Unemployment across the United Kingdom spiked sharply in August, a clear signal that the jobless rate is heading toward levels not seen in nearly 30 years when a British government salary-support scheme ends this month and new local restrictions are imposed to suppress a second wave of the coronavirus.
The Office for National Statistics said Tuesday that unemployment rose by 138,000 in the three months to August from the previous three-month period. The unemployment rate jumped to 4.5%, its highest rate since early 2017, from 4.1% in the previous quarter.
So far, Britain has been spared the sharp rises in unemployment seen in the United States because of the government's Coronavirus Job Retention Scheme, which has paid most of the salaries of workers who have not been fired. Some 1.2 million employers have taken advantage of the program to furlough 9.6 million people at a cost to the government of nearly 40 billion pounds ($52 billion).
At one stage, around 30% of the U.K.'s working population was on furlough. Although they weren't working over the past few months, they were not counted as unemployed.
Since the program ends at the end of October, many of those still on furlough are expected to be made redundant and unemployment to rise further.
The number of people counted as unemployed rose by the most since 2009, during the global financial crisis, the Office for National Statistics (ONS) said.
"Since the start of the pandemic there has been a sharp increase in those out of work and job hunting but more people telling us they are not actively looking for work," Jonathan Athow, the ONS' deputy national statistician, said.
"There has also been a stark rise in the number of people who have recently been made redundant."
The ONS data showed redundancies jumped by a record 114,000 on the quarter to 227,000, their highest level since 2009.
Finance minister Rishi Sunak reiterated Tuesday that his priority remained to slow the rising job losses. However, he is replacing a 50 billion-pound wage-subsidy scheme, which expires at the end of this month, with a less generous program.
"I've been honest with people from the start that we would unfortunately not be able to save every job," he said.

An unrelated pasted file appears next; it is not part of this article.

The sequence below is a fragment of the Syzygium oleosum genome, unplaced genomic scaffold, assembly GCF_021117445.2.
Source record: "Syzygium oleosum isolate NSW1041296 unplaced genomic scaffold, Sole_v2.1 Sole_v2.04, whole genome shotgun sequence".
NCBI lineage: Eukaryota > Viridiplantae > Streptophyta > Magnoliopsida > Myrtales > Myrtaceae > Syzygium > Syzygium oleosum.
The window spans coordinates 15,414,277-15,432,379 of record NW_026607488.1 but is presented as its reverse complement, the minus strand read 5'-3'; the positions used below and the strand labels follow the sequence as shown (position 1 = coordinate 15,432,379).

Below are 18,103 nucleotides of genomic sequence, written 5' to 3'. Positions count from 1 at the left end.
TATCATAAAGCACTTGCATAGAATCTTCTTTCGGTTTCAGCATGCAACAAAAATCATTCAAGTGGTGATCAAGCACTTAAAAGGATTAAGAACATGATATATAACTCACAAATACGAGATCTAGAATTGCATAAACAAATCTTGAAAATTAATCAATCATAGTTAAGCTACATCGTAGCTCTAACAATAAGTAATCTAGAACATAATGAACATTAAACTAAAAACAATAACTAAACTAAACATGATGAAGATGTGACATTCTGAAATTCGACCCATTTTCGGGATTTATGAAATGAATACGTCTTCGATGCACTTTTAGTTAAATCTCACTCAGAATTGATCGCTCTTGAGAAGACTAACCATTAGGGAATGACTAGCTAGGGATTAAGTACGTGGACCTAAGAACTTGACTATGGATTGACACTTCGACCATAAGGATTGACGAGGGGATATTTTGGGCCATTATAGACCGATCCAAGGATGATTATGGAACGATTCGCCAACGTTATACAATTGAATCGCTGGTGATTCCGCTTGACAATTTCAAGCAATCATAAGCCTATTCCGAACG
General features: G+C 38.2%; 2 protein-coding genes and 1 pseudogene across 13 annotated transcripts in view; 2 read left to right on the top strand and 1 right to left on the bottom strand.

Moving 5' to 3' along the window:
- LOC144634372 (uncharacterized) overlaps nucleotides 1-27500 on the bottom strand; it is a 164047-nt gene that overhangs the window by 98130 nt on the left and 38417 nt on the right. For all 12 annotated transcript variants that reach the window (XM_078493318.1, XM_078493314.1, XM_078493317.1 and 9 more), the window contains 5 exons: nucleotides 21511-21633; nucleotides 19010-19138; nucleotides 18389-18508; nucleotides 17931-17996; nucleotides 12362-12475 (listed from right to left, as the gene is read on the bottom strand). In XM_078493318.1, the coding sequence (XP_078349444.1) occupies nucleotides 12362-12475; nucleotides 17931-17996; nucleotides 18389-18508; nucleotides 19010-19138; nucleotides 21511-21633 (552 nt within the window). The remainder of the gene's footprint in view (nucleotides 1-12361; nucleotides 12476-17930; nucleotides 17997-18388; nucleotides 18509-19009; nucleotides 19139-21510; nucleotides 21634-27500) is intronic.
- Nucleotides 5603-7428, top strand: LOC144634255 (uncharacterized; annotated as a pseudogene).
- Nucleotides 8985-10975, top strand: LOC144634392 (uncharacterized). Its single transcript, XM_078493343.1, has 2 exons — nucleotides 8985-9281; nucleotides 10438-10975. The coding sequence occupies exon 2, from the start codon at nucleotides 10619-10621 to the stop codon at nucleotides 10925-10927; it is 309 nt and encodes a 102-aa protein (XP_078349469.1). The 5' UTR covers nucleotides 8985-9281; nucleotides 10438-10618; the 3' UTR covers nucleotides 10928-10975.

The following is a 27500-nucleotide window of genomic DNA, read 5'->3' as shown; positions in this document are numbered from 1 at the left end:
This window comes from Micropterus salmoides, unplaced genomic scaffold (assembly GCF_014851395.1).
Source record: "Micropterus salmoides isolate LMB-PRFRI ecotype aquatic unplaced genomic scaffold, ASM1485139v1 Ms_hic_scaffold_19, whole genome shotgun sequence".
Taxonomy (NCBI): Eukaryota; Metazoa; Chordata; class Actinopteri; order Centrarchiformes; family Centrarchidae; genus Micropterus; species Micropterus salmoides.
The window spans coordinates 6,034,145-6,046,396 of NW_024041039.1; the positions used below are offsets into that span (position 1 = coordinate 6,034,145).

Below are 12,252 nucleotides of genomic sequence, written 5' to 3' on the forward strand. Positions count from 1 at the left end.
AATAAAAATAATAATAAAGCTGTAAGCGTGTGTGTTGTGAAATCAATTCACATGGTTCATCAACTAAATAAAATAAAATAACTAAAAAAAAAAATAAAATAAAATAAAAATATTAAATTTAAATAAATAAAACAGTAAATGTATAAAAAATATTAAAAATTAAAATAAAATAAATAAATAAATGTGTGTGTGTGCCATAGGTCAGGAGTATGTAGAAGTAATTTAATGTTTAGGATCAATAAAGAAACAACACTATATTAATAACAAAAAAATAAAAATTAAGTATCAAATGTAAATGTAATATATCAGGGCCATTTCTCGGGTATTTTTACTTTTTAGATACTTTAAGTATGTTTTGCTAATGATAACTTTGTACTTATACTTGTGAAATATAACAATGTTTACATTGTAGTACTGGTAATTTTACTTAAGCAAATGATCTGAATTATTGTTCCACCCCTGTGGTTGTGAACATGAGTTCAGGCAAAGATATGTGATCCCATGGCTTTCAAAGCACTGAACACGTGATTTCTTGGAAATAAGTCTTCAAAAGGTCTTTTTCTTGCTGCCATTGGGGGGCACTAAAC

And with many parts of the U.K. seeing large increases in coronavirus infections and the government imposing local restrictions, there are concerns that unemployment could soar toward 3 million, levels not seen since the early 1990s.
"A higher case rate, new restrictions and less government support are likely to push unemployment up over the winter months," said Ian Stewart, chief economist at Deloitte. "The path of the virus continues to dictate the direction of the economy."
On Monday, the government carved England into three tiers of coronavirus risk in a bid to slow a resurgent outbreak, putting the northern city of Liverpool into the highest-risk category and shutting its pubs, gyms and betting shops.
Prime Minister Boris Johnson said the three-level system was designed to "simplify and standardize" a confusing patchwork of local rules, as the country enters a "crucial phase." Johnson said hospitals are filling up with more COVID-19 patients than in March when he ordered a national lockdown.
"With economic support falling just as lockdown restrictions increase across the country, we should prepare for a major increase in unemployment over the coming months," said Nye Cominetti, an economist at the Resolution Foundation think tank.
To ease the economic hit from the new restrictions, the government has said it will pay two-thirds of the salaries of workers in companies that have to close as a result of the new restrictions.
Leaders across the north of England and unions have slammed the new package as "unacceptable" because it's not as generous as the national scheme and because it doesn't include workers in companies that would be affected indirectly.
"Wage replacement should be 80% for businesses who have to shut," said Frances O'Grady, general secretary of the umbrella Trades Union Congress.
"We need a more generous short-time working scheme for firms which aren't required to close but will be hit by stricter local restrictions, and self-employed people in local lockdown areas need help, too."
The Bank of England (BoE) has forecast that the unemployment rate will hit 7.5% by the end of the year. But BoE Governor Andrew Bailey on Monday repeated his warning that the recovery could prove weaker than the central bank's forecasts.
Britain's economy grew in August at its slowest pace since May as its recovery from the lockdown slowed.
Scores of companies have announced plans to cut jobs since the pandemic struck. Last week the owner of clothing retailers Edinburgh Woollen Mills, Peacock's and Jaeger put 24,000 jobs at risk by saying it was set for administration.